I made sure to do one more thing while I had Melanie “close” to me. I thanked her for all she’s doing. I told her how proud her mother and I were of her going into work everyday during this turbulent time. She appreciated it and said, “Dad, this is where I should be.” (Yes, I got weepy.)

I am so pleased with how people are praising those who are working in all types of industries to help us cope with all that’s going on. People are actually thanking folks they typically ignore. It’s needed now AND into the future !!

You see, we tend to react at heightened levels when situations directly affect us. We’re taking time to thank healthcare workers and deeming them as heroic (which is true !!) We’re thanking those working in restaurants, grocery stores, sanitation, emergency services, education, etc. It’s wonderful to see and it’s also overdue.

We should be grateful and appreciative of every person for the job they do. It shouldn’t occur only because we’re in the thick of a crisis. As the countries around the world are now getting agitated and impatient about not being able to break out of isolation, I’m concerned that when we go back to our normal patterns, this outward level of praise will subside. And, it will subside quickly.

I’m concerned we’ll fall back into our patterns of complaining about our commutes, the co-worker we’ll talk “about” but not to, as well as the things about our job we don’t enjoy. Yes, we want to get back to work and I hope it happens soon as well as safely. The question is – Will we relapse?

You see, when you see parents with kids giving praise is easy. We encourage our kids at every step of any activity. We do this because we want them to respond and understand they’re learning skills and reaching accomplishments. As we grow older, we forsake that pattern and expect people to “get to work” and “stay focused.” Our days are filled with far more converstations that tear people down, and we focus on what isn’t being done versus anything that is being accomplished.

This tidal wave of praise needs to become our norm in every workplace, every industry, every school and every family !! I know that’s a bold ambition, but you have to understand the power of praising others. I heard a person describe praise as “accelerated, amplified gratitude.” How cool is that ??

I am grateful for my daughter and for every person who is working at this difficult and uncertain time. My plan though is to continue to praise everyone for all they do every day. Every. Day. I encourage you to do the same. Let’s not relapse ever again. Value the people in your life for all they do !!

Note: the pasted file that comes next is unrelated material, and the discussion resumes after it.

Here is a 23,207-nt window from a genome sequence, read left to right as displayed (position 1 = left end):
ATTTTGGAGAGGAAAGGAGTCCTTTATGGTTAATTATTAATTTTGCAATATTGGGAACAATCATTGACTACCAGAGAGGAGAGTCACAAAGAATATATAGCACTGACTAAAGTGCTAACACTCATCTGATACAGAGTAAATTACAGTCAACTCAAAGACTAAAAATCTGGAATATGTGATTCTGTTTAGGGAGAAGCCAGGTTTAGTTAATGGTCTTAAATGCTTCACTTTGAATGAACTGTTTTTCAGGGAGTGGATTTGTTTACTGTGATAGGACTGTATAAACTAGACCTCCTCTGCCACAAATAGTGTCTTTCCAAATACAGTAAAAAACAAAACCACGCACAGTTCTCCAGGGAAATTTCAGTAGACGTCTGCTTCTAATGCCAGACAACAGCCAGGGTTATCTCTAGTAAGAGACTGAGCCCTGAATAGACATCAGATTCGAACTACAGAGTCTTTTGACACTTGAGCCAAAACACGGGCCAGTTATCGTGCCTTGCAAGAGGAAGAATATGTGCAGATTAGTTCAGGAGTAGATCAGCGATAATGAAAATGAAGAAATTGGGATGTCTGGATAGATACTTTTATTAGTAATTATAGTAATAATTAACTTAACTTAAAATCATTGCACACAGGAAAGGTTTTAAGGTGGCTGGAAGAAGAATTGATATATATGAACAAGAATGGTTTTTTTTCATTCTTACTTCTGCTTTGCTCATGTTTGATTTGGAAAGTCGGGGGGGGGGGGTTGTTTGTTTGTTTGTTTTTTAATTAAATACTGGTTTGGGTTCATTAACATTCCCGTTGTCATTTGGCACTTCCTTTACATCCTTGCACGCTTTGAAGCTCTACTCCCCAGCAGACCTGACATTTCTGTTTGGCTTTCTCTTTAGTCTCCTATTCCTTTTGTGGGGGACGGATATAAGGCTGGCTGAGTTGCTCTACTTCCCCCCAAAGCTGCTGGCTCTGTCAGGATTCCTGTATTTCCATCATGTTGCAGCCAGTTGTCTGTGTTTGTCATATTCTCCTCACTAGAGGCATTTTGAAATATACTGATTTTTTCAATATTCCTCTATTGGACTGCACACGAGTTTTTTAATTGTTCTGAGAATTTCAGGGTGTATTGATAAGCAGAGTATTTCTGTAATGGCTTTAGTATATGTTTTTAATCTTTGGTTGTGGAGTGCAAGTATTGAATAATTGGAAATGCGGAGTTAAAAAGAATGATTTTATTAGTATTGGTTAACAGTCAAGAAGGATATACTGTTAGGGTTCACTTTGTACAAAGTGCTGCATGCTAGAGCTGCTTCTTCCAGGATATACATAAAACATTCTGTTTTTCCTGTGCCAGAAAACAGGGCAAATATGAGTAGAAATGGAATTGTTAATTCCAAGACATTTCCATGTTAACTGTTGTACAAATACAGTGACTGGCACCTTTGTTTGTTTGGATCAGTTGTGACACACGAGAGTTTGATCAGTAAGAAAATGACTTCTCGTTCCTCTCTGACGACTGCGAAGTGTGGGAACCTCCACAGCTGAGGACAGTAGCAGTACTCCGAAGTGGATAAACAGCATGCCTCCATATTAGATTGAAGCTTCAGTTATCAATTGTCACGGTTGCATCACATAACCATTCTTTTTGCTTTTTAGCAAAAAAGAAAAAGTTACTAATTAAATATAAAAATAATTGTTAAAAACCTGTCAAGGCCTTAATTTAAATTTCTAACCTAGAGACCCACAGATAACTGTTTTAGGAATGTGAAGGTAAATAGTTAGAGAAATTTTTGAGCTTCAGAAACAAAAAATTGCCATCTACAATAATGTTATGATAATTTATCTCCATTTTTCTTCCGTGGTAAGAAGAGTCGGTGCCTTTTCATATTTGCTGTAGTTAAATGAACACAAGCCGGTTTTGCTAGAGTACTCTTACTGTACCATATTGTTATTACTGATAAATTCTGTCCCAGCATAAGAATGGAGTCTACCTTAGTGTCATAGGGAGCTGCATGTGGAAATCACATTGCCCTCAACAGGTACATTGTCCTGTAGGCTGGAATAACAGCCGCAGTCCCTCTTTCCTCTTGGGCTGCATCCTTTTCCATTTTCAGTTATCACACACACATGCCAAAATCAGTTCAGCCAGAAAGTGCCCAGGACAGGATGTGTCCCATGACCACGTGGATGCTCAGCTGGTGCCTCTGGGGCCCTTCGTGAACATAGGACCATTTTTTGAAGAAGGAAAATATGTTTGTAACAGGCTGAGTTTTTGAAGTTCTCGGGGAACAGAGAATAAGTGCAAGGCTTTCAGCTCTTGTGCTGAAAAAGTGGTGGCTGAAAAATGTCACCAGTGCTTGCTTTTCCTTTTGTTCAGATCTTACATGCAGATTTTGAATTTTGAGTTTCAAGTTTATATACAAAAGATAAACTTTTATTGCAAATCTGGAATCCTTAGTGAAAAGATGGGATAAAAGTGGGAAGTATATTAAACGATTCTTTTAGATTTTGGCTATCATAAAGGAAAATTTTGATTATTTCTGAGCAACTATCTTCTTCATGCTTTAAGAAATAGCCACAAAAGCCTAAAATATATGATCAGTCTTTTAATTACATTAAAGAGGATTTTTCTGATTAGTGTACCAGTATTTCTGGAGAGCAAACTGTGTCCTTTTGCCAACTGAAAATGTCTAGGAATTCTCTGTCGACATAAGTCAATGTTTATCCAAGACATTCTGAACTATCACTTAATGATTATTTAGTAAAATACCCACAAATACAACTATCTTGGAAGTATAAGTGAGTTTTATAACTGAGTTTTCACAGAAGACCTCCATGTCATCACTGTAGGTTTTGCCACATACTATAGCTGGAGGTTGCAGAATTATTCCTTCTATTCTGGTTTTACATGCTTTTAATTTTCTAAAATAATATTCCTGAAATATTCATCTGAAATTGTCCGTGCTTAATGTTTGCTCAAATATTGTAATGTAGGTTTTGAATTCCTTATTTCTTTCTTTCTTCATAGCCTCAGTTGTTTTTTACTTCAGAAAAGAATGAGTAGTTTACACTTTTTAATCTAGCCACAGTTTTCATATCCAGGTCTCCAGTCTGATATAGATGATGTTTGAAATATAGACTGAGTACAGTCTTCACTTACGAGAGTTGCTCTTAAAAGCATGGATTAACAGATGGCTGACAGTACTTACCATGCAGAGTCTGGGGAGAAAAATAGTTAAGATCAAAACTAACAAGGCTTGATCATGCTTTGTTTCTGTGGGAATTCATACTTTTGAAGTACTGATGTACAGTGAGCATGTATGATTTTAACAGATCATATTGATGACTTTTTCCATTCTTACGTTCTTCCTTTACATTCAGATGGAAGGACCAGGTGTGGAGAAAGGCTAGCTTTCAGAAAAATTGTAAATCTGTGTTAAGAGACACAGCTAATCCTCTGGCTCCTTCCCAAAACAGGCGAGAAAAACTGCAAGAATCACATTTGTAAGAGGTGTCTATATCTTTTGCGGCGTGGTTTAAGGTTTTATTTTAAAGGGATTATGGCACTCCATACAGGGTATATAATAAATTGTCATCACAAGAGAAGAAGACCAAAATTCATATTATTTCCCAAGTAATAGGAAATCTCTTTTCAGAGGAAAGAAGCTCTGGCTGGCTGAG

I want to leave you with two reminders going forward. One is the great effort from Workhuman where you can thank healthcare workers. Their effort is called “Thank You Healthcare “. Just click on the title and you can sign up to share some praise and gratitude. Secondly, we all need music to remind us to take action so I leave you with Fatboy Slim . . .

(One thing to note – the people who filmed the video did this as an impromtu flash mob. They’re regular people willing to be bold and express themselves. Note that someone tries to stop them because they’re not acting as they “should” but they aren’t swayed in the least. Enjoy !!)

When It Hits Home

It feels like the world is stuck in quicksand. In some instances it is and its okay to acknowledge that. The rollercoaster of emotions that occur hourly are hard to comprehend. You can go from sadness to joy to concern in a matter of moments. The challenge with this reality is that we think its only occuring within our lives and those who are close to us.

In some ways, we have a built in protection mechanism emotionally that allows us to compartmentalize our experiences. I suppose if we didn’t, we would be swallowed by all that happens around us. At the same time, it appears that this same ability can make us cynical, sarcastic, indignant or disinterested. I know that sounds harsh, but unless a situation affects us personally we may show some empathy, but its often superficial.

Just this past week, I heard news of dear friends whose jobs have been eliminated, not furloughed, eliminated. They have families themselves and it hurts that there is little I can do than offer support from a distance. There’s an immediate reach out to network and connect. A phone call to listen, console and encourage. But, it seems to not be enough.

I know fellow HR peers who have had to make decisions to make layoffs, reduce salaries, while others are trying to hire and address employee relations issues. They go home exhausted, conflicted and pulled in a thousand ways. There are those whose companies are seen as essential and they work with front line people who are doing all they can to care and meet the needs of so many. You can’t even try to define how they are coping with what’s happening to them and to those all around them.

Then, you receive news that you never saw coming. A dear friend passes. Just this Saturday my friend, Chris Fields, died. He happened to be in HR. I love how he described himself on his Twitter profile – “Brother, Uncle, Friend, Master of Labor and Human Resources, Social Media Strategist, Resume Writer.” Chris’s humanity was listed first because that’s who he was. He and I connected years ago when he was just getting connected on social media. I called to get to know him and see how I could support him. We would give each other random calls to see how each other was doing just because.